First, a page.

To that end, even a fifth- or sixth-place finish in the West leaves no guarantee the Lakers would survive the first round. Limited crowd capacities might mitigate their road disadvantage, but each successive season represents James' best shot at his fifth title (and the possibility of catching Michael Jordan's six rings) and this one is in peril.

The Lakers could be staring up at a guaranteed playoff spot when LeBron James and Anthony Davis return from injury. (Keith Birmingham/Pasadena Star-News via Getty Images)
The Lakers could be staring up at a guaranteed playoff spot when LeBron James and Anthony Davis return from injury. (Keith Birmingham/Pasadena Star-News via Getty Images)

Does Aaron Gordon make the Denver Nuggets a legit title threat?  

BetMGM odds on the 2021 championship did not shift significantly after an active trade deadline and buyout market, but there is still enough time left in the regular season for any acquisition to prove his value on a contender.

Aaron Gordon is the most likely candidate to fit this bill. The Nuggets are 4-0 since acquiring him from the Orlando Magic, outscoring opponents by 28.3 points per 100 possessions with Gordon on the floor in limited non-garbage minutes. His insertion into a role previously played by Jerami Grant last season and filled mainly by 35-year-old Paul Millsap and JaMychal Green this year is a potential game-changer for the defending Western Conference finalists.

Gordon has the ability to play high-level defense as a swingman in a switching system. His athleticism gives Nikola Jokic — an MVP candidate and the greatest passing center in NBA history — another weapon at his disposal. We just have yet to see either on display in many meaningful basketball games. The importance of playoff positioning at the top of the West will give us plenty of opportunities to preview whether he can maximize his value and theirs.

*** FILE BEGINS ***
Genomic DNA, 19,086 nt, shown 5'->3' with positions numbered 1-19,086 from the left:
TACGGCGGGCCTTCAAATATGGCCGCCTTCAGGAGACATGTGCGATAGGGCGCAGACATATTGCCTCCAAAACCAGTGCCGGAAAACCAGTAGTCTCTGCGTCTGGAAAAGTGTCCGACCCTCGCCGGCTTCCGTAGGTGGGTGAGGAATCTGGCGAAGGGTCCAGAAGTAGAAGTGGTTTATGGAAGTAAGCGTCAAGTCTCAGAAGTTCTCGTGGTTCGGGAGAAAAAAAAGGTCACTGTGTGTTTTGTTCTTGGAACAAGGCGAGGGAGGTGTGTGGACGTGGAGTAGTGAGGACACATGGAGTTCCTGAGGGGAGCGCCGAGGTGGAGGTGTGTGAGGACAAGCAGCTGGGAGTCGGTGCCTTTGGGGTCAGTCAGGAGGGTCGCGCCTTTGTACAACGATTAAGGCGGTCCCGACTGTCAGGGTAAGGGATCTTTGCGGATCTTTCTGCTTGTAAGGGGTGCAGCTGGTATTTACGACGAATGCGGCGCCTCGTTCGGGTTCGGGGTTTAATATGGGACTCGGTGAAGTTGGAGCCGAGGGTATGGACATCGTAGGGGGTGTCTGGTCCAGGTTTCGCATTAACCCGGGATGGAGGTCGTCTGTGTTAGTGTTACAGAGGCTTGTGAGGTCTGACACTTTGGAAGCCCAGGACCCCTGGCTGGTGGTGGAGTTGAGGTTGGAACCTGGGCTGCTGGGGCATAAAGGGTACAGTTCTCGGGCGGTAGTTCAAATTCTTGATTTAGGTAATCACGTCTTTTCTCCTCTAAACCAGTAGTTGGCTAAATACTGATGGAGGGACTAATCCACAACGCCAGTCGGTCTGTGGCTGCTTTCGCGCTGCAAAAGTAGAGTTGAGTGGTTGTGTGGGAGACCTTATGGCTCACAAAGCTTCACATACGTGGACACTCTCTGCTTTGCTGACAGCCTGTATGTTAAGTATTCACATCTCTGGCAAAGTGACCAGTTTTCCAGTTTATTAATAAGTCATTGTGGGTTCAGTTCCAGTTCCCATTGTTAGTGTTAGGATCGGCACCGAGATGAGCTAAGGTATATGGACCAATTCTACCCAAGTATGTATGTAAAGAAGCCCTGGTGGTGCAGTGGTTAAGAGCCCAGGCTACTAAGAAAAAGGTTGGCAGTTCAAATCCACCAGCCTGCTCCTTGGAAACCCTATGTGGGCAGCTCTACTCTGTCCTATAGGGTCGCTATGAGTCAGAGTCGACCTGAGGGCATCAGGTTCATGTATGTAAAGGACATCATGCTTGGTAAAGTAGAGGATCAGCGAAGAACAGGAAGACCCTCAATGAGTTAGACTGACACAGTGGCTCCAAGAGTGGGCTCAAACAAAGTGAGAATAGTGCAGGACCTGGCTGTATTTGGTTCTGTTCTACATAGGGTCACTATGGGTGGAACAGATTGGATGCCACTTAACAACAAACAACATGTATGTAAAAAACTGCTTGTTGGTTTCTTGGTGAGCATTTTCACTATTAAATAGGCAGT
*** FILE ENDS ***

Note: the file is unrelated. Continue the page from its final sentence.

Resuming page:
The respective additions of Rajon Rondo and Norman Powell to the Clippers and Portland Trail Blazers may have smaller-scale impacts on playoff ceilings that are ultimately tied more heavily to the performance of existing cores.

The Nuggets have always been a tier below championship level, as last year's five-game conference finals proved once again, but the vulnerability of the Lakers opens the window to contention a little wider. Utah and Phoenix, the two current top seeds, are even less proven in the playoffs. The Clippers still feel like a team with the most potential, but they have yet to prove it on any big stage and carry with them the burden of historical and recent playoff failure.